Bill.W (2012)

Movie Info

Movie Info

Kevin Hanlon and Dan Carracino
Run Time
1 hour and 44 minutes
Not Rated

VP Content Ratings

Sex & Nudity
Star Rating
★★★★4.5 out of 5

Relevant Quotes

But you do see! Indeed, you note trouble and grief,
    that you may take it into your hands;
the helpless commit themselves to you;
    you have been the helper of the orphan.

Psalm 10:14
Wretched person that I am! Who will rescue me from this body of death?

Romans 7:24
Bill Wilson, regarded by many as one of the most important figures of the 20th Century  (c) LoneStar Media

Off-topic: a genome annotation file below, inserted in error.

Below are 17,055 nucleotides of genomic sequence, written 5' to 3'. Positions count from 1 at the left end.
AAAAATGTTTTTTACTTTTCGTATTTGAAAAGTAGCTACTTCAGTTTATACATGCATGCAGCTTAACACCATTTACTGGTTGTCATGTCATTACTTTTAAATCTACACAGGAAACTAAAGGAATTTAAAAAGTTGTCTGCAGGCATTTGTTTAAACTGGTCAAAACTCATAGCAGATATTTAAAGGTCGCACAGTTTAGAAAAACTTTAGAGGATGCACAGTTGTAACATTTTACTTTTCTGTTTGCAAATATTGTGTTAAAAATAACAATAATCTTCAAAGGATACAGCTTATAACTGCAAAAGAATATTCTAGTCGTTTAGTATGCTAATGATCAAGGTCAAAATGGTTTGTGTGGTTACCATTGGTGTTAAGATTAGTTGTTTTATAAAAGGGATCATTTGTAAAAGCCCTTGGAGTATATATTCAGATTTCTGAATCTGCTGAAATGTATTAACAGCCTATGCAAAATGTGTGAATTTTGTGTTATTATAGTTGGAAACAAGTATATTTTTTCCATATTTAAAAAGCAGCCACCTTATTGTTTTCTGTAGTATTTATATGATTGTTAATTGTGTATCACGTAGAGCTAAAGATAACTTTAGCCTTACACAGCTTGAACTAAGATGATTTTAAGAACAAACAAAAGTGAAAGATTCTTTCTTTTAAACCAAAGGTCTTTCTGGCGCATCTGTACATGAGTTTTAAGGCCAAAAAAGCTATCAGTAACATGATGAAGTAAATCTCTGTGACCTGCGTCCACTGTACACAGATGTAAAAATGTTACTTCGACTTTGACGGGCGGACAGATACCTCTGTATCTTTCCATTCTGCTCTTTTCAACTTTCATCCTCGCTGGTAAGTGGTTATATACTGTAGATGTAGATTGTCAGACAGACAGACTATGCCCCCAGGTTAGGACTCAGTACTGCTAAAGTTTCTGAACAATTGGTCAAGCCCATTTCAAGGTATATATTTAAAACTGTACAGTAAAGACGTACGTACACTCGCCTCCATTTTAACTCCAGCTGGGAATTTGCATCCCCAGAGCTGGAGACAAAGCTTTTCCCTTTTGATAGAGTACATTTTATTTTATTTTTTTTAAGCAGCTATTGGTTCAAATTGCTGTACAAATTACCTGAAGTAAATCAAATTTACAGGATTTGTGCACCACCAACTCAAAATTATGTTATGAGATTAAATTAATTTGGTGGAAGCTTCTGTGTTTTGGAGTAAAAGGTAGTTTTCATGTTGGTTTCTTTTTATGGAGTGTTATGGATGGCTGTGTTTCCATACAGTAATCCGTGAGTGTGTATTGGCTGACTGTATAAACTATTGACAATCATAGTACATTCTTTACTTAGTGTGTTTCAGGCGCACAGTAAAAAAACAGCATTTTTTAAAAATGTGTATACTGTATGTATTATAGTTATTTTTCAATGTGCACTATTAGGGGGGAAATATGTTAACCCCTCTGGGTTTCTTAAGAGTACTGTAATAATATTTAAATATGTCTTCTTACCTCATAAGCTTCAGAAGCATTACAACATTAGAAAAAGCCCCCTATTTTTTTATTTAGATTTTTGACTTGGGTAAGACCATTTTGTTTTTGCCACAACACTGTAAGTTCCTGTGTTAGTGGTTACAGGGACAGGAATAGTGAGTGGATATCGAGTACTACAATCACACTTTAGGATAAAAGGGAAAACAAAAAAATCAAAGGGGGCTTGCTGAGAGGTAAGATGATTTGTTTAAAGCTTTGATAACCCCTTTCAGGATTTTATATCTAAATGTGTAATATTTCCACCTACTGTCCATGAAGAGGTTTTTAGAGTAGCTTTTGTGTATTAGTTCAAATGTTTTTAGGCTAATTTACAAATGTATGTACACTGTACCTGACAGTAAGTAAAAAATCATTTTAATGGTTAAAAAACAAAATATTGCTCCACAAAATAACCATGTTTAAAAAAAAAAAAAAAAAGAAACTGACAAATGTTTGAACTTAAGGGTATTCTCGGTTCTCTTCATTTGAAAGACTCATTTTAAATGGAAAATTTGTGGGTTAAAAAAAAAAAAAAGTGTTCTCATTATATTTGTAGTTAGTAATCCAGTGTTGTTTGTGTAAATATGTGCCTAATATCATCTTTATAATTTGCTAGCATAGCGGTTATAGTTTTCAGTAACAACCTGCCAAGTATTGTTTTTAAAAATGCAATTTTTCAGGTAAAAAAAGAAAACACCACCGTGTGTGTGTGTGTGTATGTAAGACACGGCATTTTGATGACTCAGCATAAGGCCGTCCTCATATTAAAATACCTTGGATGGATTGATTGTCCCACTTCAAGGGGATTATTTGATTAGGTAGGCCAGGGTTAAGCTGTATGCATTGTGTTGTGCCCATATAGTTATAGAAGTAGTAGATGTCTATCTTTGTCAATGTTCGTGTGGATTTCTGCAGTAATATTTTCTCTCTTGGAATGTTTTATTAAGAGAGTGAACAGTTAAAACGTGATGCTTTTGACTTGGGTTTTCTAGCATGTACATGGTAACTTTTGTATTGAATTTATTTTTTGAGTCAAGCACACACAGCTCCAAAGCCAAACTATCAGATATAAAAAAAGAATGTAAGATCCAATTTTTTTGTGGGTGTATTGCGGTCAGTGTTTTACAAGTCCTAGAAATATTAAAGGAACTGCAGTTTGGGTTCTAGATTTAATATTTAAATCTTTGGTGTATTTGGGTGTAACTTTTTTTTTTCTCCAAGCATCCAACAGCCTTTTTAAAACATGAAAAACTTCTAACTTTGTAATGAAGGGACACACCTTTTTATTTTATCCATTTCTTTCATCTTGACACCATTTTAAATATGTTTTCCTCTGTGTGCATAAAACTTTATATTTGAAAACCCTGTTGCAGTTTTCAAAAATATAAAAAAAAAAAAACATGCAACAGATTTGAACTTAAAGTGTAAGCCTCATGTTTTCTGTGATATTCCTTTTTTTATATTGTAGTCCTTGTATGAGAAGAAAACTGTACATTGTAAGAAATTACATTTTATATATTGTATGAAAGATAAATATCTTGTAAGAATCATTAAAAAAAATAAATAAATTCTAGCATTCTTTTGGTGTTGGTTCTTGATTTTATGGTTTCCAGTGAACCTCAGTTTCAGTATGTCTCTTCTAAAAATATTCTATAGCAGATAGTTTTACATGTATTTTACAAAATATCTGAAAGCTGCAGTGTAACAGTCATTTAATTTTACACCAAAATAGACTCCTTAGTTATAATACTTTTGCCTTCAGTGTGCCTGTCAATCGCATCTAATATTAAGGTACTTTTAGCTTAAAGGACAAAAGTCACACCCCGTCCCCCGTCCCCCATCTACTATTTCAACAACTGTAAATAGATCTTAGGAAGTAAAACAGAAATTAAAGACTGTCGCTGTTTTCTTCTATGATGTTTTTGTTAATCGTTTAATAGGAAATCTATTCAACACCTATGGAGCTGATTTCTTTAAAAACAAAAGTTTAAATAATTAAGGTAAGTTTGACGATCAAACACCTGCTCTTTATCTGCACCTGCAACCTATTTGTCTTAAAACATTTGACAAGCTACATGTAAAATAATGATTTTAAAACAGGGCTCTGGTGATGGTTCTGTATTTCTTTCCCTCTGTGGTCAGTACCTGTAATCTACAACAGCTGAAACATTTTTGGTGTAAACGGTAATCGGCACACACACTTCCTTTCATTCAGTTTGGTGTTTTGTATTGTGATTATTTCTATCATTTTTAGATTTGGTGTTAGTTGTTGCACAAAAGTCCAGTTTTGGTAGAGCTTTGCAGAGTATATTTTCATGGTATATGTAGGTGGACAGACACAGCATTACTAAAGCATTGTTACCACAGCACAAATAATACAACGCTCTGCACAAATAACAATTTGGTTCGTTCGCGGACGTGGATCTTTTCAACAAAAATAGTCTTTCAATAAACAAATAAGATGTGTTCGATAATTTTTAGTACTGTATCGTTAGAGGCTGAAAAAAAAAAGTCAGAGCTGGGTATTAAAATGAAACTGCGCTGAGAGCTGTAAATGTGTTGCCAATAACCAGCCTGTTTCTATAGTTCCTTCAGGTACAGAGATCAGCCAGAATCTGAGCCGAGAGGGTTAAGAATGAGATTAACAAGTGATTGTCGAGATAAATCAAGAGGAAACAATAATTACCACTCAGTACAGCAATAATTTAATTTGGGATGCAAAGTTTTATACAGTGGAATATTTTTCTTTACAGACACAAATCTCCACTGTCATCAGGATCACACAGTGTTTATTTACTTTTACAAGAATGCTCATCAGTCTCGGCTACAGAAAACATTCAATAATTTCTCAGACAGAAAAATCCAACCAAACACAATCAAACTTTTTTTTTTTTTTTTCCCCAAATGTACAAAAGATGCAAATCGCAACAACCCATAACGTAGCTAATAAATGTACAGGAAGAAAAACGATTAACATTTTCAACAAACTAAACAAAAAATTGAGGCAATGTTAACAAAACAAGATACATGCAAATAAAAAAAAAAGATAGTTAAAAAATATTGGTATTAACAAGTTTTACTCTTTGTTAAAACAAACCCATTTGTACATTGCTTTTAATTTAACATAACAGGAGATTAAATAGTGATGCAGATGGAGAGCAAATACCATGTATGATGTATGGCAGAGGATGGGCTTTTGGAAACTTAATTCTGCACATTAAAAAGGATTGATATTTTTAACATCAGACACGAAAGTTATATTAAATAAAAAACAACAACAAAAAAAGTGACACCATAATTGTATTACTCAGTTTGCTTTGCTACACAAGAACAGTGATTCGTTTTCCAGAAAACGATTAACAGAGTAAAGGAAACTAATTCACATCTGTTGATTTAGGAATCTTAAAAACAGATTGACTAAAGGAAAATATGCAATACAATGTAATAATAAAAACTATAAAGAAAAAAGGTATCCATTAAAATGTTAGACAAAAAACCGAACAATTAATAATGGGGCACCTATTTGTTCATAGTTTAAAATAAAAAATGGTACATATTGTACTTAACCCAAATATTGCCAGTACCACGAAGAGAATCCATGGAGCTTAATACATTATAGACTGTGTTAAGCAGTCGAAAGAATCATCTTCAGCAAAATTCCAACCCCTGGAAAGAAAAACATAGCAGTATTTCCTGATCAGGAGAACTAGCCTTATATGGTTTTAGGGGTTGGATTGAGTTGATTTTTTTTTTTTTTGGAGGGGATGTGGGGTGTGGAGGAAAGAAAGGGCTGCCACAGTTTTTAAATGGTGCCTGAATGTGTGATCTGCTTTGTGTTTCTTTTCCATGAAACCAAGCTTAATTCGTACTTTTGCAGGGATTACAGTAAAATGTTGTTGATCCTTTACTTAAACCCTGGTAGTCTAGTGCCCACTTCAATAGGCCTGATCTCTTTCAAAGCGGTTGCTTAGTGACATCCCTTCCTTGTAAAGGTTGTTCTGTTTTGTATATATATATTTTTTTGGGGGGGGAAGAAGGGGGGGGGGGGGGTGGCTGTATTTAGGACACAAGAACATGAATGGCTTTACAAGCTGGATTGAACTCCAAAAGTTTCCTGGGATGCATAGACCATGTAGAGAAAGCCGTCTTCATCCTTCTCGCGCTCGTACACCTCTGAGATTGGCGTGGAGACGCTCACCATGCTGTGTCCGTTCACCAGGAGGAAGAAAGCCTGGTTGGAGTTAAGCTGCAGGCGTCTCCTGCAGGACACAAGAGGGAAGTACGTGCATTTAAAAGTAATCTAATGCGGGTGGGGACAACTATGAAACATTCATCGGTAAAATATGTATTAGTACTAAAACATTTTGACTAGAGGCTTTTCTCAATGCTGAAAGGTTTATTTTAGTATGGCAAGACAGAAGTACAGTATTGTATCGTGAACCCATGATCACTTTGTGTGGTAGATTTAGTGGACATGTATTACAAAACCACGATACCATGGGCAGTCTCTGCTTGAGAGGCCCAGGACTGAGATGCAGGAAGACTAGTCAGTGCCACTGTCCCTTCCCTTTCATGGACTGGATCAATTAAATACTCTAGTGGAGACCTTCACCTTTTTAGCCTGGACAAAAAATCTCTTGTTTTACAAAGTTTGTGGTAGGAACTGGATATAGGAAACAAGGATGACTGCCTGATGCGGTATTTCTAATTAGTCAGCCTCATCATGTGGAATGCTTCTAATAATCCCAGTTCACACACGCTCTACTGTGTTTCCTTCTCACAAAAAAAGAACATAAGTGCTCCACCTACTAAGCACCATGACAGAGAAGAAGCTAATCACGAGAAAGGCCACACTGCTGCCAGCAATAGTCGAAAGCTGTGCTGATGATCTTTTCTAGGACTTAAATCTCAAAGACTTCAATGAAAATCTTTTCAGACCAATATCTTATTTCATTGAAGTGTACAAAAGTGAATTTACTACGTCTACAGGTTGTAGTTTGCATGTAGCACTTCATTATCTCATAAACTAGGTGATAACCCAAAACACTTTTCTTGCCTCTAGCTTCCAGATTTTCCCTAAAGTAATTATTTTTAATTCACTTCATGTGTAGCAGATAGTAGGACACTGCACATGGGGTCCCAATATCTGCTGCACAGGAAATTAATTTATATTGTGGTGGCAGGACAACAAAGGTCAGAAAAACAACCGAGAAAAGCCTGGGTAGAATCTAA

Kevin Hanlon and Dan Carracino’s fascinating bio-documentary is filled with a myriad of details on the life of the founder of Alcoholics, William G. Wilson. Employing photographs, recorded speeches, home movie clips, correspondence, diary entries, commentary by several historians, testimony by numerous AA members of how they owe their lives to AA, and dramatized scenes, we get a good picture of the man many idolized, even his clay feet. This is a respectful portrait of the man whose work saved millions of lives, but not a whitewash of his faults.